My OMG Mug Rug has been gaining some interest for a few weeks now. As I mentioned in my post post titled “Crochet Design: Let’s Talk Filet Crochet“, I wanted to learn this new technique, so I sat down with my graph paper and plotted the OMG Mug Rug. I’ve been using the finished sample for it’s intended purpose and as a photo prop ever since.
So what is a mug rug anyway?
A mug rug is like a little placemat for your favorite mug, sized to include a little place for a snack to compliment your beverage of choice. Most mug rugs tend to fit in the 4×7 to 12×8 size range, but they can be as big or as little as you want.
What you’ll need:
- A ball of “Aunt Lydia’s Crochet Thread” in the Classic 10 size or any lace weight yarn.
- A steel crochet hook, size 7 (1.5mm) or whatever hook matches the gauge for the yarn you’re using
- Scissors (to cut thread when you’re finished)
Gauge is not important here, however, you will want to crochet tight enough for the finished project to be at least 4 inches by 7 inches.
See links below to order supplies.
Crochet Techniques You’ll Use:
- ch – chain
- dc – double crochet
- sc – single crochet
- sl st – slip stitch
- tr – treble crochet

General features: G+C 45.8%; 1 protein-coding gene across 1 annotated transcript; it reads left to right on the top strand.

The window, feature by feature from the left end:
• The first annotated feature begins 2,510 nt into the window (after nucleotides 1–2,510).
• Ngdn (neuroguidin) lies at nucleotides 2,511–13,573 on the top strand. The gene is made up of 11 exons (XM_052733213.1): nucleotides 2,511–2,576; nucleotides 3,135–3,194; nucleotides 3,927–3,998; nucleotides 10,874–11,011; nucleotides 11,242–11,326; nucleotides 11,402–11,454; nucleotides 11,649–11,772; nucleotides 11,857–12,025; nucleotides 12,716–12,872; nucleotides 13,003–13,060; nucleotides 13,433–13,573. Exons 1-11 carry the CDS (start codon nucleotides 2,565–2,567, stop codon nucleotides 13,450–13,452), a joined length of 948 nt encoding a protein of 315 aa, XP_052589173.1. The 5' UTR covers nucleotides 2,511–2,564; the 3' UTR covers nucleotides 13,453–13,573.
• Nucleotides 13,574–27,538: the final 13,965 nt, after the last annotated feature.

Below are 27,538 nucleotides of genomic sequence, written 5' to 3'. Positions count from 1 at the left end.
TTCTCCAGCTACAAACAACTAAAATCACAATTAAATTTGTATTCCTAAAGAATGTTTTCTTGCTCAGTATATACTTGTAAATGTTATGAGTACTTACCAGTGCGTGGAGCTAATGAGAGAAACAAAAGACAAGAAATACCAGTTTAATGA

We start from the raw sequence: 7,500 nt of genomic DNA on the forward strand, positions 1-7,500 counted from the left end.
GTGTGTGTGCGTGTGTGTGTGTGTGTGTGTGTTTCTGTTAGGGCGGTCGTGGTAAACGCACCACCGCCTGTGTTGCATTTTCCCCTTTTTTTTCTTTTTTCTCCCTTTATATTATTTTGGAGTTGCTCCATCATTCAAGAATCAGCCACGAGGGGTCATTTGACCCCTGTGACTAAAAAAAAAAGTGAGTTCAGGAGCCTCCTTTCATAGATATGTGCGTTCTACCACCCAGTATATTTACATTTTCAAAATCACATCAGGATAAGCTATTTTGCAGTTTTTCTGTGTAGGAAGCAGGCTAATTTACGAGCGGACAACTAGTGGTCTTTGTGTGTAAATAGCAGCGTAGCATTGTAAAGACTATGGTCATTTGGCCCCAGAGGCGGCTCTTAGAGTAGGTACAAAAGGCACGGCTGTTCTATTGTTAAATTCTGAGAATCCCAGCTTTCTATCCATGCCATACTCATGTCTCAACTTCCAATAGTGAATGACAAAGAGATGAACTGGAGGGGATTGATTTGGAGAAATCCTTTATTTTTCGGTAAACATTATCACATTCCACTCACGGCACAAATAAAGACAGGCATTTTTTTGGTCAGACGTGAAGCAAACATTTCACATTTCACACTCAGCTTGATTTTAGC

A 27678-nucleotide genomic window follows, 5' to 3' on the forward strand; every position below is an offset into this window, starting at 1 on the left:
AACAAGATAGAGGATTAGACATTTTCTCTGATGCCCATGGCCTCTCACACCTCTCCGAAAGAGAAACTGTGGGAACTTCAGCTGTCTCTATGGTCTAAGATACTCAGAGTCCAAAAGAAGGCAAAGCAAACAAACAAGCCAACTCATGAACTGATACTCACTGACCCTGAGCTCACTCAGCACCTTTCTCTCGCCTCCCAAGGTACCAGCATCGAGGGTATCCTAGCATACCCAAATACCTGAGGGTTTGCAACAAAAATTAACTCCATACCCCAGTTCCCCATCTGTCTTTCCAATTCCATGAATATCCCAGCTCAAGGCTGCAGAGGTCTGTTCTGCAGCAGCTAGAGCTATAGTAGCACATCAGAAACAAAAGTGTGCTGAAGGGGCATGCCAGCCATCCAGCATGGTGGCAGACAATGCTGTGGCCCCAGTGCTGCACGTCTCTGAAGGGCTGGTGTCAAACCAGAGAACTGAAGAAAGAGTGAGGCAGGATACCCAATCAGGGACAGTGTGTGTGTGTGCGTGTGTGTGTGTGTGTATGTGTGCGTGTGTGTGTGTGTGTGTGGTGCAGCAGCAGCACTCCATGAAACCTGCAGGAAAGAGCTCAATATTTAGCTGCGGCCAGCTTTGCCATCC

Skill Level: Advanced Beginner
You will need to be able to follow a chart.
Make sure you read the instructions for each round before beginning each step. I detail how to do the corners after the main pattern of each round.
OMG Mug Rug
Start by using filet crochet to complete the following chart:
OMG Mug Rug Chart (Opens a PDF file of chart)
NOTE: The chart is 28 squares wide and 20 squares tall. To begin, you will chain 88 stitches (85 to frame the bottom and 3 ch which counts as another dc). Since your first row on the chart is completely filled in, you will dc in the 4th ch from the hook and then dc all the way across and turn.
Once you have completed the chart, you will have the base design!
Now you will be working around the outside of the entire Body that you just completed from the chart.
Round 1: Ch 1 and sc around, working a [sc, ch 2, sc] in each corner. End with sl st to first stitch from beginning of the round.
Make sure you sc in every dc on the top and bottom and evenly spaced on the rows along the sides. You should make sure that each side has a multiple of 7 stitches.
Round 2: Ch 3 (counts as a dc and ch 1 at beginning of round), sk st, *dc in next st, ch 1, sk st; repeat from * around, turning corners by completing a [dc, ch 2, dc] in each corner. End with sl st into 3rd ch at the beginning chains of the round.
Round 3: Ch 1 and sc around, working a [sc, ch 2, sc] in each corner. End with sl st to first stitch from beginning of the round.
Round 4: Ch 1, sk 1st sc, and sc in 2 sc, *ch 2, sk 1 sc, sc in next 6 secs; repeat from * to end, working a [sc, ch 2, sc] in the corner. End with sl st to first stitch from beginning of the round.
Round 5: Ch 2, *tr in next ch2 space, [ch 1, tr] 5 times in same ch 2 space; repeat from * in each ch 2 space to end, working a scallop in the corner space. Ch 2 at end of Round and sl st in end of the previous round.
Fasten off. Weave in ends. Lightly steam or iron to block.